Commentary and Theory with a yinzer slant #year9

Motor Learning: Block vs Random Practice

Why your wall ball routine is probably trash.

Video originally shared by Southlake Carroll head coach Bart Sullivan.

Follow up reading:

Blocked Practice vs. Random Practice: Shake Things Up in your Training and in your Life by Dr. Allison Belger

Blocked practice is when a learner performs a single skill over and over, with repetition being the key.  Variance in training is minimized or nonexistent.  The learner then moves on to practice another discrete skill in the same way.  By contrast, in random practice, motor learners work on a number of different skills in combination with each other, randomly working trials and patterns of one and then the next and the next, with each trial interleaved on the previous one.  The random element means the learner is forced to be on his or her toes, not falling into a repetitive routine.  Blocked practice is marked by low levels of what is called cognitive interference, while random practice is marked by high levels of cognitive interference.  In simple terms, this means that random practice setups challenge the learner’s cognitive and motor systems to deal with the interference of each task on the next—an element that keeps him/her on his/her toes and allows for greater retention and skill transfer.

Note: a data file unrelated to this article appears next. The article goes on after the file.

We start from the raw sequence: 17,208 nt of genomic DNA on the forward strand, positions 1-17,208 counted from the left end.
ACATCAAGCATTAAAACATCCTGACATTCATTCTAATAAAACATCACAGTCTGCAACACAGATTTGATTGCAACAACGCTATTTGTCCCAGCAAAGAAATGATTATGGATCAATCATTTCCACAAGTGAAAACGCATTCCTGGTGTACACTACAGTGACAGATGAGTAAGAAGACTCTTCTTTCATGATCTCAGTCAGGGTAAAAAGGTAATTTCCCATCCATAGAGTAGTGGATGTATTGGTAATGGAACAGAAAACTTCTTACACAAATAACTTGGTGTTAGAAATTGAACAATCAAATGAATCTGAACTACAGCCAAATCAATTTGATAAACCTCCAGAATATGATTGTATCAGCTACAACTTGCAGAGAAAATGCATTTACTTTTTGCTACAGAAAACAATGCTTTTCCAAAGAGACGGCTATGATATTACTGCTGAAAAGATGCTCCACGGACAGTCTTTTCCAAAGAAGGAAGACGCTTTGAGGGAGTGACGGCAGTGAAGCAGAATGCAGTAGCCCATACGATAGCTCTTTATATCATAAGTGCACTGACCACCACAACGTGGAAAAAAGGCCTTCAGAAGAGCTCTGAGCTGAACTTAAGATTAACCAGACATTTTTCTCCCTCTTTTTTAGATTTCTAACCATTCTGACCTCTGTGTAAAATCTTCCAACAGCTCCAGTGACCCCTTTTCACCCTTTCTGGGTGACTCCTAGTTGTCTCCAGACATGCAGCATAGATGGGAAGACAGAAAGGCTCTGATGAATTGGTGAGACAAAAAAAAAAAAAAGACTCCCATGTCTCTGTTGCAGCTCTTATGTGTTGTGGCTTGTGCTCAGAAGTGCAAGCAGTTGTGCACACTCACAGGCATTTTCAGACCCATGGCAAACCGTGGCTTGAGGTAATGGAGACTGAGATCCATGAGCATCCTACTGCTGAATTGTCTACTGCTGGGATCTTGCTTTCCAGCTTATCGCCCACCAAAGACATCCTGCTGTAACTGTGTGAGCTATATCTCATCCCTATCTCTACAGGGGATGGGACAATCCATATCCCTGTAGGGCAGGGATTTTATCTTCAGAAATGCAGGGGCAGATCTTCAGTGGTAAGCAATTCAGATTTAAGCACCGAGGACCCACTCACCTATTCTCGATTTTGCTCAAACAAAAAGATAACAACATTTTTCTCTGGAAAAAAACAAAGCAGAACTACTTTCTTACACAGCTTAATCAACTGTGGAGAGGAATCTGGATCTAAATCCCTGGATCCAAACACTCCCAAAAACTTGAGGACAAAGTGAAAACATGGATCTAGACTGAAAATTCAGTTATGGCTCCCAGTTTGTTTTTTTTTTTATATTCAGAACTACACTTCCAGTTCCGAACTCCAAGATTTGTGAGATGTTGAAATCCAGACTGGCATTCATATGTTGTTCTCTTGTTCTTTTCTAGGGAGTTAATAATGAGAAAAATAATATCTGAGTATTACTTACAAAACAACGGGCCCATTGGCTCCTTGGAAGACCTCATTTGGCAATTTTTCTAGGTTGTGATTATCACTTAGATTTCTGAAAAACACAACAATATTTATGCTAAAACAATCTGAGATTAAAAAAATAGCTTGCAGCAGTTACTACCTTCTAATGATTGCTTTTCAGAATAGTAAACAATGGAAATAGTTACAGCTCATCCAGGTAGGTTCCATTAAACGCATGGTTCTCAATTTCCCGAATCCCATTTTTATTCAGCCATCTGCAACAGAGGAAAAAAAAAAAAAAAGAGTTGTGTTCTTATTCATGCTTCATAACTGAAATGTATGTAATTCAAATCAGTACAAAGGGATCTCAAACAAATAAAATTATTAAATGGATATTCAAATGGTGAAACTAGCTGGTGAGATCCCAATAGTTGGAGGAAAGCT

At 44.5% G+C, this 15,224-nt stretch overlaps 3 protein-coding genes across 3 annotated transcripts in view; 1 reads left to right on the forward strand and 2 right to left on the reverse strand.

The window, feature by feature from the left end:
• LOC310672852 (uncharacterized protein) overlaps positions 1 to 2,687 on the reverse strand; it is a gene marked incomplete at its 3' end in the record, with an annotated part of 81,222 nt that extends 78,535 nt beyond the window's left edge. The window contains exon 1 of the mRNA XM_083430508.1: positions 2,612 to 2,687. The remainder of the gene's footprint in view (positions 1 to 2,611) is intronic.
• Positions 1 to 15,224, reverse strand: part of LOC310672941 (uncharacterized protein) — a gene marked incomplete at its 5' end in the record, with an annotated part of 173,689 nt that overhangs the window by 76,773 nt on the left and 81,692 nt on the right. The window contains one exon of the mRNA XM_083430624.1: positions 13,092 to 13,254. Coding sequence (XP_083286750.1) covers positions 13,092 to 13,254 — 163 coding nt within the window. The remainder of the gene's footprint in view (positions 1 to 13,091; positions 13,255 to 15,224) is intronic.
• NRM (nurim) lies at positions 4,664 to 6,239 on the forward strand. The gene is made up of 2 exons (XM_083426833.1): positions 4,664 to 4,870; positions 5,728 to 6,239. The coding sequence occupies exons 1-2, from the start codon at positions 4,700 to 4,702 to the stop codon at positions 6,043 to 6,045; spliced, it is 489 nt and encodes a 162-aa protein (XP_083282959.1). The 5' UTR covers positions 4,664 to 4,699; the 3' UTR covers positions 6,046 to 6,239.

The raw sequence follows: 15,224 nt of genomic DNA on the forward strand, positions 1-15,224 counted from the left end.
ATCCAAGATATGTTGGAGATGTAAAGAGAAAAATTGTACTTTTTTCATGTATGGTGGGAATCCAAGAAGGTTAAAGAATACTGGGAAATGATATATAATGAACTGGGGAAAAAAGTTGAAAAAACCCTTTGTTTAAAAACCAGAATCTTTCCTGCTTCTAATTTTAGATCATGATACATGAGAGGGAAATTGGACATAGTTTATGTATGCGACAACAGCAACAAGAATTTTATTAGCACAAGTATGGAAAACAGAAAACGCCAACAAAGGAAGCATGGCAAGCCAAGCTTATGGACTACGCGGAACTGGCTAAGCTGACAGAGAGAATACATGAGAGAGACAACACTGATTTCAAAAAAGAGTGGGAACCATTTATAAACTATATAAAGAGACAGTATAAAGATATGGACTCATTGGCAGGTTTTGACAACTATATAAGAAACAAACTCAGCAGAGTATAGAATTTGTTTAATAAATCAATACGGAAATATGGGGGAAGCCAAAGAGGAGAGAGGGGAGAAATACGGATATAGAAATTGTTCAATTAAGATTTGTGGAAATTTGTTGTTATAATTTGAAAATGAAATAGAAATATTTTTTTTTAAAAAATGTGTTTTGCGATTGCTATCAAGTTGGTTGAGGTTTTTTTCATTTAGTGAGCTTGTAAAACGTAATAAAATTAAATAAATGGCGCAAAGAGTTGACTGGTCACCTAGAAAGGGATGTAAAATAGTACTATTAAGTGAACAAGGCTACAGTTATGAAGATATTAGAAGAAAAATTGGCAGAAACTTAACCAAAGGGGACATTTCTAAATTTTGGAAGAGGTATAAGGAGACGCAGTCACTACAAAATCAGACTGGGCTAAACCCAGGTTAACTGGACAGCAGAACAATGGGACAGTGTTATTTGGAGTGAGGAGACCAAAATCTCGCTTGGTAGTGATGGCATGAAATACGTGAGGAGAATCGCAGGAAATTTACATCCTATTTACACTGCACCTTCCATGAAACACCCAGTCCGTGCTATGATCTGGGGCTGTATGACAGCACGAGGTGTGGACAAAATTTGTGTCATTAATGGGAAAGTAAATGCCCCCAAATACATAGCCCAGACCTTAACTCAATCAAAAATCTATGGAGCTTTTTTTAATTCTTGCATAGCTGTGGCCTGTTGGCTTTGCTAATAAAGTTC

If you’ve read the entire passage or watched the entire YouTube clip, you’ll have an idea as to why a basic wall routine of 50 right and 50 left isn’t ideal.

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